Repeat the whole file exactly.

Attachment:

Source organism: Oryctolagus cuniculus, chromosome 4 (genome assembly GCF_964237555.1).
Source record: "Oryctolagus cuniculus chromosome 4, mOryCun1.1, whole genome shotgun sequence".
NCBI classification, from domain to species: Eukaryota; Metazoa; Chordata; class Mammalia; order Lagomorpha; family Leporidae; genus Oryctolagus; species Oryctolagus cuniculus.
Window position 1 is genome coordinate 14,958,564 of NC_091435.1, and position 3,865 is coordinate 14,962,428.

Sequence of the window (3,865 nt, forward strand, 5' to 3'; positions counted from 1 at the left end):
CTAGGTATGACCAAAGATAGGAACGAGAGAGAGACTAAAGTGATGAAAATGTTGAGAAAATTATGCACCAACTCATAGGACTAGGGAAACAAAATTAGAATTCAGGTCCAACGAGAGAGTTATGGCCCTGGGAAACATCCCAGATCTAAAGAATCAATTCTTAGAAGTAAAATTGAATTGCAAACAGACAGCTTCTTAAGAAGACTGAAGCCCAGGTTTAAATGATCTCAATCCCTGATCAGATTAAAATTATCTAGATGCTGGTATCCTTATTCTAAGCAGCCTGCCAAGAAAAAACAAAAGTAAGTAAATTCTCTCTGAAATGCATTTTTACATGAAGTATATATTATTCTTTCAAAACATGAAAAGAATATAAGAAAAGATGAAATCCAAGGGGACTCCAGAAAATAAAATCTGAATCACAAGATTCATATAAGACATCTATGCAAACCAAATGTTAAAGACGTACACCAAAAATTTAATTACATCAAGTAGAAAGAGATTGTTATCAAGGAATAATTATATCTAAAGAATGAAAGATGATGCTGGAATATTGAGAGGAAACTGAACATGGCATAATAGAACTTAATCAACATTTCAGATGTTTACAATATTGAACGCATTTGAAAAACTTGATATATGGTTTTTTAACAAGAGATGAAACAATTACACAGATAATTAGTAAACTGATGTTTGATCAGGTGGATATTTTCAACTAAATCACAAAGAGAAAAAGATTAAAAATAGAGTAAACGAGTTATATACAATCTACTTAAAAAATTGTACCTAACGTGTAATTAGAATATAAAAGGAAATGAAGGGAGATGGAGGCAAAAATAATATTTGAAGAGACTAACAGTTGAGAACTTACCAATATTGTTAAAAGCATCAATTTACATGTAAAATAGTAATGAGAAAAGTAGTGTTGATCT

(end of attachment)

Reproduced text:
Source organism: Oryctolagus cuniculus, chromosome 4 (genome assembly GCF_964237555.1).
Source record: "Oryctolagus cuniculus chromosome 4, mOryCun1.1, whole genome shotgun sequence".
NCBI classification, from domain to species: Eukaryota; Metazoa; Chordata; class Mammalia; order Lagomorpha; family Leporidae; genus Oryctolagus; species Oryctolagus cuniculus.
Window position 1 is genome coordinate 14,958,564 of NC_091435.1, and position 3,865 is coordinate 14,962,428.

Sequence of the window (3,865 nt, forward strand, 5' to 3'; positions counted from 1 at the left end):
CTAGGTATGACCAAAGATAGGAACGAGAGAGAGACTAAAGTGATGAAAATGTTGAGAAAATTATGCACCAACTCATAGGACTAGGGAAACAAAATTAGAATTCAGGTCCAACGAGAGAGTTATGGCCCTGGGAAACATCCCAGATCTAAAGAATCAATTCTTAGAAGTAAAATTGAATTGCAAACAGACAGCTTCTTAAGAAGACTGAAGCCCAGGTTTAAATGATCTCAATCCCTGATCAGATTAAAATTATCTAGATGCTGGTATCCTTATTCTAAGCAGCCTGCCAAGAAAAAACAAAAGTAAGTAAATTCTCTCTGAAATGCATTTTTACATGAAGTATATATTATTCTTTCAAAACATGAAAAGAATATAAGAAAAGATGAAATCCAAGGGGACTCCAGAAAATAAAATCTGAATCACAAGATTCATATAAGACATCTATGCAAACCAAATGTTAAAGACGTACACCAAAAATTTAATTACATCAAGTAGAAAGAGATTGTTATCAAGGAATAATTATATCTAAAGAATGAAAGATGATGCTGGAATATTGAGAGGAAACTGAACATGGCATAATAGAACTTAATCAACATTTCAGATGTTTACAATATTGAACGCATTTGAAAAACTTGATATATGGTTTTTTAACAAGAGATGAAACAATTACACAGATAATTAGTAAACTGATGTTTGATCAGGTGGATATTTTCAACTAAATCACAAAGAGAAAAAGATTAAAAATAGAGTAAACGAGTTATATACAATCTACTTAAAAAATTGTACCTAACGTGTAATTAGAATATAAAAGGAAATGAAGGGAGATGGAGGCAAAAATAATATTTGAAGAGACTAACAGTTGAGAACTTACCAATATTGTTAAAAGCATCAATTTACATGTAAAATAGTAATGAGAAAAGTAGTGTTGATCT